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Conversation with Jason Vizcarra-Brown

Jason delves into game development, tech industry greed, his real-world experiences with landlords, the importance of crafting a beautiful prose style, along with when he first used the self-label of libertarian socialist.

Conversation with Jason Vizcarra-Brown

Jason Vizcarra-Brown (he/him) is an embedded software engineer and story game designer from Los Angeles, California. He spends his days shouting about labor history and his nights shouting about fictional labor history. You can follow him on Twitter @Blooperly_, and check out his role-playing games at

Jason is the author of “The Magnetic Gospel” from Radon issue 6.

Q: Is your real-life experience with landlords similar to the one in your Radon story?

I’ve been lucky enough to rent only from friendly, fully human landlords so far. The Discman is certainly a charicture of their worst impulses: avaricious, self-satisfied, and prying; but his real sin isn’t his disposition, it’s his relationship to a resource that everyone needs. I think it is naturally undignified to capture housing and milk it for profit, no matter how nice you are interpersonally. I hope that one day we see housing as something more than an investment.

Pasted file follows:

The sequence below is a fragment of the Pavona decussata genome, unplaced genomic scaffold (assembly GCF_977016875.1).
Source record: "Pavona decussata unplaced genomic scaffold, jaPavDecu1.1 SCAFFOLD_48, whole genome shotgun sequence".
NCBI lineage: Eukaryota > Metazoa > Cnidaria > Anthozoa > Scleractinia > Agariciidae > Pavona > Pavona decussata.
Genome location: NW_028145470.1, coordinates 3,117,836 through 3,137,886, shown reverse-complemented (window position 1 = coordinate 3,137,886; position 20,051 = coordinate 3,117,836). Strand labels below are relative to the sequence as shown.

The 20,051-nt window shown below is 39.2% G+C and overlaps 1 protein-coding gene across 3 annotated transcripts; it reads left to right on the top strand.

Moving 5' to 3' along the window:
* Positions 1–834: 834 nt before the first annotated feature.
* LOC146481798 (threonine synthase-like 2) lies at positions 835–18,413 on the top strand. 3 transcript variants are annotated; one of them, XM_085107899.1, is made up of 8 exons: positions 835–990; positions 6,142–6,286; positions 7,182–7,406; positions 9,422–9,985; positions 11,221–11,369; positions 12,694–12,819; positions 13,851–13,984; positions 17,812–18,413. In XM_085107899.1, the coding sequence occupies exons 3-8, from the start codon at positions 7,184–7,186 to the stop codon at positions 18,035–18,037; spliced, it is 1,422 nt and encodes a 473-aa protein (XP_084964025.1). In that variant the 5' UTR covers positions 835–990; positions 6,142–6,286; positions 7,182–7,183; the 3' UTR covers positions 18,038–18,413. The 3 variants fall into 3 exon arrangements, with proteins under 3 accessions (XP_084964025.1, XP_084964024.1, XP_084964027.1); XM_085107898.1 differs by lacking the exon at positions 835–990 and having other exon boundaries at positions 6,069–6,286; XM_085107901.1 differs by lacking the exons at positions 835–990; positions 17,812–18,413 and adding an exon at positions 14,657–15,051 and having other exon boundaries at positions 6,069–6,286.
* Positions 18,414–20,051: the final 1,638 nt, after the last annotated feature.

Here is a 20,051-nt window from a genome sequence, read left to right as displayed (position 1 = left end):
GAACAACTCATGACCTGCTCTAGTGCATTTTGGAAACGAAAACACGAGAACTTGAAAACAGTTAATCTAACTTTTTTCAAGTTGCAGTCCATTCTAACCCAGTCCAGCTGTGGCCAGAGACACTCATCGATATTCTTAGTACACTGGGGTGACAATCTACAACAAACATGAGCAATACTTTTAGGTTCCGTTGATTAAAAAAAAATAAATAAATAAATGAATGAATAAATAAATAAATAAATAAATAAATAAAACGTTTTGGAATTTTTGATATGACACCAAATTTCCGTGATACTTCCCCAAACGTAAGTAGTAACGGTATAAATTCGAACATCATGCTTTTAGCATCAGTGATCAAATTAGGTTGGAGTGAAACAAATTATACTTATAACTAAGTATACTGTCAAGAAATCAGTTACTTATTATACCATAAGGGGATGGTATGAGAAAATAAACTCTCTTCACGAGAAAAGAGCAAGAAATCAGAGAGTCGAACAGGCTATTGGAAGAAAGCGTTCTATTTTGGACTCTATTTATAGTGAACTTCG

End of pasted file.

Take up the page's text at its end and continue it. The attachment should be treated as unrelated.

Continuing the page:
Q: How did you develop your prose style that beautifully verges into the poetic?

Ursula K. Le Guin, one of my favorite authors, has often said that writing is about “more than just communicating a message.” It is textured, musical, filled with meter and rhythm. I think good fiction demands that you say something worth saying, and that you say it beautifully. In practice, though, that is pretty hard to pull off. Reading your work out loud helps. For this story specifically the opening line was in my head for a long time before I wrote the rest. “The Discman presides, loathsome and gray, over his magnetic empire . . .” in the same way that Yeats’ rough beast slouches towards Bethlehem to be born.

Q: When did you first describe yourself with the label libertarian socialist?

Americans, sadly, are taught very little about socialism, and even less about anarchism. The standard assumption is that socialists are pro state authority, and anarchists are anti-society. Therefore I chose a label which would confuse everyone equally; and especially infuriate right-libertarians.